Grocery Strike Averted
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If members of the United Food and Commercial Workers ratify a tentative deal, Ralph's, Vons, Albertson's and 54,000 employees will have dodged a bullet. Picket signs had been handed out before the agreement was reached this morning. We hear how the last strike and walkout changed the grocery business back in 2003 and 2004. What do the grocers have in common with GM, Ford and Chrysler? Also, why nobody knows how much cheating by teachers goes on in California public schools. Is it a consequence of accountability? On our rebroadcast of today's To the Point, how secure is Social Security?
Banner image: NAACP members participating in the NAACP's 102nd annual national convention join a rally in front of Ralphs grocery store on July 27, 2011 in Los Angeles. The delegates marched in a show of support for workers who are in contract negotiations and threatening to strike Southern California's three major grocery chains. Photo by Kevork Djansezian/Getty Images
Grocery Workers Are Still on the Job ()
The grocery strike won't happen, assuming that union members ratify a tentative settlement reached this morning. Fifty-four thousand workers is more than the Bank of America is laying off nationwide, but it's the number who would be walking picket lines in Southern California if the United Food and Commercial Workers failed to make a deal with Ralphs, Vons and Albertsons.
State Doesn't Look for Cheaters on Standardized Tests ()
California schools and teachers are graded by the Academic Performance Index. Statewide, 22 schools have had test scores thrown out this year, two in LA Unified, because of irregularities, including cheating by teachers. It appears that the schools turned themselves in, and that's good as far as it goes, because it turns out that a budget cut eliminated the state team that used to analyze test scores to catch the cheaters. The cut, made in 2009, was $105,000.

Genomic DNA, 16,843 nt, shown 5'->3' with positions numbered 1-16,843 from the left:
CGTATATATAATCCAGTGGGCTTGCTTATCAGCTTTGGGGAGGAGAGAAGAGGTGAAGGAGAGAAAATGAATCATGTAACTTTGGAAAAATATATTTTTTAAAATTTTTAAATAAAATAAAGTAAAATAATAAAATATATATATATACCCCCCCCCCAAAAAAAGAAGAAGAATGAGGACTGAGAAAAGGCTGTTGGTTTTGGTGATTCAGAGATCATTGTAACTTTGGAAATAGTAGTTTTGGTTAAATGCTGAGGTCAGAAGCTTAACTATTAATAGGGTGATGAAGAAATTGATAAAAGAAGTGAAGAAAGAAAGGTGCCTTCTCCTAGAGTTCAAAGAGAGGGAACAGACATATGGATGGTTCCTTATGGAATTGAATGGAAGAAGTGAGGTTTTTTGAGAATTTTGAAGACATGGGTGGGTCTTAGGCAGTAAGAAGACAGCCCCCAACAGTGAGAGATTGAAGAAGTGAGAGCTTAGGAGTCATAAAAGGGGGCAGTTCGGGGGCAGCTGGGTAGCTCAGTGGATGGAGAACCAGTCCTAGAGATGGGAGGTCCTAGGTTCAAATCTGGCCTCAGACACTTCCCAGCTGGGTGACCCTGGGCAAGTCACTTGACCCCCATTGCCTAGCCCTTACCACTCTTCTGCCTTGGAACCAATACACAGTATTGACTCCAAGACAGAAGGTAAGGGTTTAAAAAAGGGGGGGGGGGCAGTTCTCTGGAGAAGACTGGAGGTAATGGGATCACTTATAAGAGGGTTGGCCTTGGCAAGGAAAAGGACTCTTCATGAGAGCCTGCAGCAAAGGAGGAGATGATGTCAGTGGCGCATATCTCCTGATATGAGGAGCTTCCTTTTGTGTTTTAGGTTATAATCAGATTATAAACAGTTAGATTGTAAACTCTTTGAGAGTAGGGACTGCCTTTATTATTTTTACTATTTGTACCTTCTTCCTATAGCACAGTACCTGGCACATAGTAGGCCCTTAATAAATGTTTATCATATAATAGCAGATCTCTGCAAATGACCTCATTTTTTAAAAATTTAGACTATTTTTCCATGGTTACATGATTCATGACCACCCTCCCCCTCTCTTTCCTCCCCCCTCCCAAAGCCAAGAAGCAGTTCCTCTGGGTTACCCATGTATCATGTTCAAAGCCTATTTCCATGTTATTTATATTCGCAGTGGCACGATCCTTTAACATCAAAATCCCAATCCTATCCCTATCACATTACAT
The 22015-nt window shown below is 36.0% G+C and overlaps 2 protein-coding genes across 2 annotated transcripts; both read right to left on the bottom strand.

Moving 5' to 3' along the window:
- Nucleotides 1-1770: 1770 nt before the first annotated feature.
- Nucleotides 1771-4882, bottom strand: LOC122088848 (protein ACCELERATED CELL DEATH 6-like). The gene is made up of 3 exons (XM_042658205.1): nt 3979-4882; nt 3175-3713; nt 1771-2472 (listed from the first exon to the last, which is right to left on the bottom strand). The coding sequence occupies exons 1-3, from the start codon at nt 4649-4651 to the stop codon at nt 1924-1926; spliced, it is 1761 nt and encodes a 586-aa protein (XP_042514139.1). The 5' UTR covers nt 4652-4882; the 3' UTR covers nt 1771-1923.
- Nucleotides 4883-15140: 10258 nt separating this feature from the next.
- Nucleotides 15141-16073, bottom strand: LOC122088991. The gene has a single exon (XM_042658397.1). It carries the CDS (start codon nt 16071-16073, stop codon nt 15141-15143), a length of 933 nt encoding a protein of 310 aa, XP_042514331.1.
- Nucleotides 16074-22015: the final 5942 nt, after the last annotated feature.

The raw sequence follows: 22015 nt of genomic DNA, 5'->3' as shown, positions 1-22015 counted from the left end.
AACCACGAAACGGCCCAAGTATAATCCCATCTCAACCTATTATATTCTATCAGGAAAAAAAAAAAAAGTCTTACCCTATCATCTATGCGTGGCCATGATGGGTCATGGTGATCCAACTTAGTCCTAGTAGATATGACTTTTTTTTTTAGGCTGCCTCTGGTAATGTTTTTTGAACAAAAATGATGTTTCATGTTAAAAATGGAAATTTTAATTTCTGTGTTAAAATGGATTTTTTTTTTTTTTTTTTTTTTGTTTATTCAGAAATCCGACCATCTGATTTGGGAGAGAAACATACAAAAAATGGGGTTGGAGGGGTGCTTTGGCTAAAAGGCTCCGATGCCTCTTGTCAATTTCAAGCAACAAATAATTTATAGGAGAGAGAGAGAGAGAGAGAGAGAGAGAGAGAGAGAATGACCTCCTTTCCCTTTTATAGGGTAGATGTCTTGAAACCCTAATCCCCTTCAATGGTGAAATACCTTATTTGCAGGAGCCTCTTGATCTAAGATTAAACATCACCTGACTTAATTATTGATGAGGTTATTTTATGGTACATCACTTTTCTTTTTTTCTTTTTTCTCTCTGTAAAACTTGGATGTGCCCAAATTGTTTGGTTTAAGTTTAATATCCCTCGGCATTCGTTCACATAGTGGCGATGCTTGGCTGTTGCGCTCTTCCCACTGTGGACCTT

How Secure is Social Security? ()
Rick Perry has made Social Security a "white hot" political issue once again. In his deficit reduction speech today, President Obama said Social Security will have to be part of some future package -- but not right now. We hear about the financial and political security of the New Deal's most popular legacy.
- David Lightman: McClatchy Newspapers, @LightmanDavid
- Frank Newport: Gallup Poll, @galluppoll
- Max Richtman: National Committee to Preserve Social Security and Medicare
- Stephen Moore: Wall Street Journal
Which Way L.A.? is made possible in part by the Ralph M. Parsons Foundation, the Rosalinde and Arthur Gilbert Foundation, the Nathan Cummings Foundation, and the John Randolph Haynes and Dora Haynes Foundation, which supports study and research into policy issues of the Los Angeles region.
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